He had lived in the desert all his life, but for me it was all new. "See that footprint in the sand?" he asked, pointing to a spot by the cliff. I looked as close as I could. "No, I don't see anything."
"That's just the point." He laughed. "Where you can't see a print, that's where the Ancient Ones walked."
We went on a little farther, and he pointed to an opening, high up on the sandstone wall. "See that house up there?" he asked. I squinted hard. "There's nothing to see."
"You're a good student." He smiled. "Where there's no roof or chimney, that's where the Ancient Ones are most likely to have lived."
We rounded a bend, and before us was spread a fabulous sight -- thousands upon thousands of desert flowers in bloom. "Can you see any missing?" he asked me. I shook my head. "It's just wave after wave of loveliness."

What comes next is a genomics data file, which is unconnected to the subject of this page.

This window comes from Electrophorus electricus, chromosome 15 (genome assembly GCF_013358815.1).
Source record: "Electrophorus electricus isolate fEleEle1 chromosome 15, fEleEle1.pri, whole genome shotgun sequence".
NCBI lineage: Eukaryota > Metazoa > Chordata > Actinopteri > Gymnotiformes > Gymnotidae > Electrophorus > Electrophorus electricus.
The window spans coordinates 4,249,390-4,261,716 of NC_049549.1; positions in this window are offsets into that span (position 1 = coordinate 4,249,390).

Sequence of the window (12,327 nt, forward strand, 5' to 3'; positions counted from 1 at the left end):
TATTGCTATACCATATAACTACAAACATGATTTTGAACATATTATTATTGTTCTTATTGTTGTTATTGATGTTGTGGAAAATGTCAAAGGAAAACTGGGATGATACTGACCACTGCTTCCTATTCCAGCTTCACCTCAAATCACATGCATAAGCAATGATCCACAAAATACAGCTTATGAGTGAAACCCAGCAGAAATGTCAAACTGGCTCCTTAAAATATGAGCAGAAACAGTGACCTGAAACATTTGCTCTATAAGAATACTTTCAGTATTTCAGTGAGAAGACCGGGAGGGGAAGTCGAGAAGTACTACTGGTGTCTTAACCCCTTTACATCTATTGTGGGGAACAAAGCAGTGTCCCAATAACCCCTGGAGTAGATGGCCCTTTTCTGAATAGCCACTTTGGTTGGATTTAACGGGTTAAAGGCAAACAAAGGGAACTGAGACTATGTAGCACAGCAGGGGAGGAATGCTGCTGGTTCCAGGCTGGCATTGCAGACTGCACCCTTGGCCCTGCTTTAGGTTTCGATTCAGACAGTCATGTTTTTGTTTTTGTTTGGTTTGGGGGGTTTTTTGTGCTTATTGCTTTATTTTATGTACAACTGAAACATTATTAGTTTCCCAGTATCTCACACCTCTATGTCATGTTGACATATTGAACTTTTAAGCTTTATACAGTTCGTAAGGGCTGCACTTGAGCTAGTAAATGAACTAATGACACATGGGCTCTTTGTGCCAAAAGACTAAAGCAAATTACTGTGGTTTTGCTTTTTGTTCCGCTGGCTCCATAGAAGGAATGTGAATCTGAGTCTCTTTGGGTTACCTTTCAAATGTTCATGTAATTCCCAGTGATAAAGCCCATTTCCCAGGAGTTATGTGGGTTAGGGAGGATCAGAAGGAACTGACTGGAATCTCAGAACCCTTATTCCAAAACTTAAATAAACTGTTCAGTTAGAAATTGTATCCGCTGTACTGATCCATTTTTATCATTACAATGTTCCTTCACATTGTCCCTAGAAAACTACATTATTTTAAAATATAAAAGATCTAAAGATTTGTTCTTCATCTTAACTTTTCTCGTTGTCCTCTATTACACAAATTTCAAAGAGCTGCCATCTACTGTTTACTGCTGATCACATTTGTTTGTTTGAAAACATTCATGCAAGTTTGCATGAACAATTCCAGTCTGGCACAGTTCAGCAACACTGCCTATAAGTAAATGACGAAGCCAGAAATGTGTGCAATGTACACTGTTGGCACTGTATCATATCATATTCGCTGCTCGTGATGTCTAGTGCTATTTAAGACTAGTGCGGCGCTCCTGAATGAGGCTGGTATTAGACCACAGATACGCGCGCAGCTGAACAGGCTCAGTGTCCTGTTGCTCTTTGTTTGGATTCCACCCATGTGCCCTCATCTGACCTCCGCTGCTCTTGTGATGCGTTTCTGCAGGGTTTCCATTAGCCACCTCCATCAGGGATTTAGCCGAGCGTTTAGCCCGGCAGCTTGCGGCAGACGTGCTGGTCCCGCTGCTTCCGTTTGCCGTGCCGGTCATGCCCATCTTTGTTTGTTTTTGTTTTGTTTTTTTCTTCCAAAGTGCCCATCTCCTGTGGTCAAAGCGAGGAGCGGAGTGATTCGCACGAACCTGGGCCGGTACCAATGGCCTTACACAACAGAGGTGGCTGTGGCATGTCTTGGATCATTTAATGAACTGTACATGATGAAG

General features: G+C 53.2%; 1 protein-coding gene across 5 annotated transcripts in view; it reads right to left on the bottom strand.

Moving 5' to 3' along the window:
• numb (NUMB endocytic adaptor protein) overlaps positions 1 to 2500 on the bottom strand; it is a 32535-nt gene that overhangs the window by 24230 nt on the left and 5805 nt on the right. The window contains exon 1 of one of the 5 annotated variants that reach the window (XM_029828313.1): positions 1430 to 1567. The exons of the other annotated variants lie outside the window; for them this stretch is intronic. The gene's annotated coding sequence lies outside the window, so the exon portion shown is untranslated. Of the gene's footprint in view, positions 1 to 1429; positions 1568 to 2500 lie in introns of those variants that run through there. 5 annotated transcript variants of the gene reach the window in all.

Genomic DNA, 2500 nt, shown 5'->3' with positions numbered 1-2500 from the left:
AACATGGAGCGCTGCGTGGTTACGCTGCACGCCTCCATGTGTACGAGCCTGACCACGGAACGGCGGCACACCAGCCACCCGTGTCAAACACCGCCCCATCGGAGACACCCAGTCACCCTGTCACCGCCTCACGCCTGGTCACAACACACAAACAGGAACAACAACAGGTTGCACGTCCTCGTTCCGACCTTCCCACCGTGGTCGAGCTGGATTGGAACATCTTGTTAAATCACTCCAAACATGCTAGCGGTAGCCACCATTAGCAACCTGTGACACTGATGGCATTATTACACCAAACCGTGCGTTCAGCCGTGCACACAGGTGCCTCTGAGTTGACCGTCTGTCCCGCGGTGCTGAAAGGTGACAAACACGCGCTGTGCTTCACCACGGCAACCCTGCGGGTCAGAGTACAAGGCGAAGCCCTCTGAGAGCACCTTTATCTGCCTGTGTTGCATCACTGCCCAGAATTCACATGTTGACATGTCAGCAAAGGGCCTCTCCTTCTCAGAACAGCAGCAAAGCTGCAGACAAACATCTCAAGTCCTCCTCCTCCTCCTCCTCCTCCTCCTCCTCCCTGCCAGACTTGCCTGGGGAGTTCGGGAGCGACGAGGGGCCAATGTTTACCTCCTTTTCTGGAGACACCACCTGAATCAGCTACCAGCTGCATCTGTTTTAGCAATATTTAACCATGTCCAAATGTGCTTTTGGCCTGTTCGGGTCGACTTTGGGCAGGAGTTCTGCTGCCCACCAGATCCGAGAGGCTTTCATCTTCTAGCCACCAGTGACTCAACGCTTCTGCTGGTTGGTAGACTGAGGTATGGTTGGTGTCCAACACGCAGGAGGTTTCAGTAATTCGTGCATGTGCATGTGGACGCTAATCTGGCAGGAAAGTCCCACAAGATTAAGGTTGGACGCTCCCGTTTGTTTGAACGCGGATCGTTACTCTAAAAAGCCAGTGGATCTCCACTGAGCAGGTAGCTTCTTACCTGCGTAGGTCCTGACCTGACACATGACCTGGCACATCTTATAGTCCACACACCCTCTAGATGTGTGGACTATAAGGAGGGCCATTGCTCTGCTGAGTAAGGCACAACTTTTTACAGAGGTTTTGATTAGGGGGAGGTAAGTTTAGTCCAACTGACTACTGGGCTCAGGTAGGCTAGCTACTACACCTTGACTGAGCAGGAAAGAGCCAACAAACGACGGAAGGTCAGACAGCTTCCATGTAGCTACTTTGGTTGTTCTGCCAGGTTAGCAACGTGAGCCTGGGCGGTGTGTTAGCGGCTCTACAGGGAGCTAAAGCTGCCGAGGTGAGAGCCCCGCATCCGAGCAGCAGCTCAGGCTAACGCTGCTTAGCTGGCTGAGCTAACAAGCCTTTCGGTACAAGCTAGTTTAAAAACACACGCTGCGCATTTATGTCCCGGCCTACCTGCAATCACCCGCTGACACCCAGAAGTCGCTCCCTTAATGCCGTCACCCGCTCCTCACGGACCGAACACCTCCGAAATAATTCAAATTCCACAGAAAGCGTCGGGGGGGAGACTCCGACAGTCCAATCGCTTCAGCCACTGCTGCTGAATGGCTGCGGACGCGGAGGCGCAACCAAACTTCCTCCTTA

"Yes," he said in a low voice. "Where nothing is missing, that's where the Ancient Ones harvested the most."
I thought about all this, about how generations had once lived in harmony with the earth, leaving no marks to scar the places they inhabited. At camp that night I said, "You left out one thing."
"What's that?" he asked.
"Where are the Ancient Ones buried?"
Without reply, he poked his stick into the fire. A bright flame shot up, licked the air, and disappeared. My teacher gave me a glance to ask if I understood this lesson. I sat very still, and my silence told him I did.